BME Seminar Series: Catherine K. Kuo, Ph.D.
Tuesday, February 17, 2015
Goergen Hall 101 (Sloan Auditorium)
"Rational Approaches to Tendon Tissue Engineering and Regenerative Healing"
Catherine K. Kuo, Ph.D.
Biomedical Engineering Department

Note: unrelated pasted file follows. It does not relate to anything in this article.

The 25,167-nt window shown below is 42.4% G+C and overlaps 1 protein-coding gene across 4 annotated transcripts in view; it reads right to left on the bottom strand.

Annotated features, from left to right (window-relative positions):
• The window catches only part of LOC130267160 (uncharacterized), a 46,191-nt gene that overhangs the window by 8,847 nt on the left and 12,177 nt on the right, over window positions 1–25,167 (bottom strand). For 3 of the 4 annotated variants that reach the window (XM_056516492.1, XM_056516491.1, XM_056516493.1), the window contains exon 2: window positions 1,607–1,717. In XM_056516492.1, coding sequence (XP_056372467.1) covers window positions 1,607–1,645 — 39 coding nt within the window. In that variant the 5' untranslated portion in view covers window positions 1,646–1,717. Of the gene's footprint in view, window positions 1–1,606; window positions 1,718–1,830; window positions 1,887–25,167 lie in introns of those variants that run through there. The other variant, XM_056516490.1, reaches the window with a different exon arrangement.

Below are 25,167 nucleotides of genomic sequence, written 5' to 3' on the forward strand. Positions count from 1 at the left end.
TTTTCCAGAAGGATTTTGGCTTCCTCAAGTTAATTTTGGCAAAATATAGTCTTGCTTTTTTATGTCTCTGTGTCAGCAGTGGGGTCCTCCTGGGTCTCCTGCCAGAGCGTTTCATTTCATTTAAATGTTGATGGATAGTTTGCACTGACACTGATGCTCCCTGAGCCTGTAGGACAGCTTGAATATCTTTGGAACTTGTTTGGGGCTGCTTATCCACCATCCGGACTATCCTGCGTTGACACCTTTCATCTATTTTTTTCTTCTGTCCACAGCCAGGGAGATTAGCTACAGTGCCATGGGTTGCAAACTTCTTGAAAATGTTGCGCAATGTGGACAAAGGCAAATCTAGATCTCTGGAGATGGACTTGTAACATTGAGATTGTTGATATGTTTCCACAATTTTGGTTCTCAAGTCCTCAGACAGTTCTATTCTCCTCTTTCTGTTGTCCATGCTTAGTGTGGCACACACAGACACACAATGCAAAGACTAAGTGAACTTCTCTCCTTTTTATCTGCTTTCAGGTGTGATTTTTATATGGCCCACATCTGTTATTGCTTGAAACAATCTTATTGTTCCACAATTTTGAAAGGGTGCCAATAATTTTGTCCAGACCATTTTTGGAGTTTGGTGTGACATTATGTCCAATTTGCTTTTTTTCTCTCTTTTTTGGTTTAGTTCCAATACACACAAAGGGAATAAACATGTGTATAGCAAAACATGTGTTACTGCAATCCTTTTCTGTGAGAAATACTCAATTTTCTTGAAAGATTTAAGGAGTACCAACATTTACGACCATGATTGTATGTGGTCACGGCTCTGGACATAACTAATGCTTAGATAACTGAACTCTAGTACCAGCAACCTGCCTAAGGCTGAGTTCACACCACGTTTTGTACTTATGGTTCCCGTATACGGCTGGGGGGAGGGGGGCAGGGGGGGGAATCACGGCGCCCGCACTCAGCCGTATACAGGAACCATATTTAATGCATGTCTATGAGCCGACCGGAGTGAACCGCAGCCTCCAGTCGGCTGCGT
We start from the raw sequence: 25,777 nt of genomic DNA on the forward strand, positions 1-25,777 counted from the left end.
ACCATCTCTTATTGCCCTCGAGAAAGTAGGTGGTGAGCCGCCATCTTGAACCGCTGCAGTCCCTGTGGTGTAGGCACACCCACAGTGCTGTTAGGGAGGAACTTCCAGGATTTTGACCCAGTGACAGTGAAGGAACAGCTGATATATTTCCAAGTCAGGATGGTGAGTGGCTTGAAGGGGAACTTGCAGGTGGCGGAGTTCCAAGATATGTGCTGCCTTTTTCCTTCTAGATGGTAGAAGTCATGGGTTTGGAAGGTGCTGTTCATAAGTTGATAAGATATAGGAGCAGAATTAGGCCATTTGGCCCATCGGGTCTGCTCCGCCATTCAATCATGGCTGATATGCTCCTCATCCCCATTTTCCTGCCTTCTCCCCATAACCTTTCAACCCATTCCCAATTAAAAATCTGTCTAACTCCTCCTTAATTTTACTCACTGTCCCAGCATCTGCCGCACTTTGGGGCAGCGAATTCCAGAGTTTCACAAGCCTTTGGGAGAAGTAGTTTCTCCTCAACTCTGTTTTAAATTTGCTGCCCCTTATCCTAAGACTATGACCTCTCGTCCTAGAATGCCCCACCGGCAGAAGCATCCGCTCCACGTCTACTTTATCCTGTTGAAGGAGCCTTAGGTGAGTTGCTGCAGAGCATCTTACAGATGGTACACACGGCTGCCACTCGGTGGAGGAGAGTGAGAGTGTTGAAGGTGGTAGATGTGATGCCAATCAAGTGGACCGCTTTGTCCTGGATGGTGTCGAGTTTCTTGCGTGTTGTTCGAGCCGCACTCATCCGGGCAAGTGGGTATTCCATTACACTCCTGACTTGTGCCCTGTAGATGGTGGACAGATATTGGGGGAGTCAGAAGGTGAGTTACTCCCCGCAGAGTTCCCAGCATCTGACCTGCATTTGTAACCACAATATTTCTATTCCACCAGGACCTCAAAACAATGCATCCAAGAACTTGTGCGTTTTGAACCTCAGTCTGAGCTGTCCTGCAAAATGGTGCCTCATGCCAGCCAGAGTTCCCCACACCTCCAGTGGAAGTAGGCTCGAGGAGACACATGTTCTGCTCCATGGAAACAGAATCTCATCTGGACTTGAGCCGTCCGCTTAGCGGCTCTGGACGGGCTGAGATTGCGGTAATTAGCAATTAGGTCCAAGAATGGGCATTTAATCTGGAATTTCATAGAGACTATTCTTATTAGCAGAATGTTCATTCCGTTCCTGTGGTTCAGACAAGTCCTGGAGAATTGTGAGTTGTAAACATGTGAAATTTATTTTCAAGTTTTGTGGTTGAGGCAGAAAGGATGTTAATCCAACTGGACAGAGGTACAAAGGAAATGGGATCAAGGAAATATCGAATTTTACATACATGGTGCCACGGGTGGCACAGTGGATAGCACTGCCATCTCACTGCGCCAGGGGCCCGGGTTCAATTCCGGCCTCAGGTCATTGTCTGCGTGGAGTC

Abstract: Tendons are critical tissues of the musculoskeletal system that transfer forces from muscle to bone and stabilize joint structures. Despite surgical intervention, injured or diseased tendon is challenged by reparative wound healing responses that result in scar tissue and mechanical dysfunction. This significant challenge has motivated stem cell-based tissue engineering efforts to generate tendon replacements. However, advances have been limited, due in part to an incomplete understanding of tendon development. In particular, there is a need to for effective factors to guide tenogenesis of stem cells and markers to assess progress. Toward that end, we are systematically characterizing spatiotemporal mechanical, biochemical and molecular properties of the developing embryonic tendon microenvironment. Outcomes are identifying embryonic cues to guide and assess stem cell differentiation and neo-tissue formation in 3-dimensional scaffold- and bioreactor-based culture systems. These engineered tissues may be useful as in vivo replacements, and as platforms for research. Another objective of our research is to improve adult tissue healing outcomes based on embryonic tendon scarless healing paradigms. We are investigating how embryonic vs. postnatal tendon fibroblasts respond differentially to inflammatory mediators and mechanical wound healing factors to modulate scarless vs. scarred healing, respectively. Successful outcomes from our studies may advance efforts to enhance tendon healing and regeneration, as well as provide bench-top platforms with which to investigate tissue development, homeostasis, disease and healing.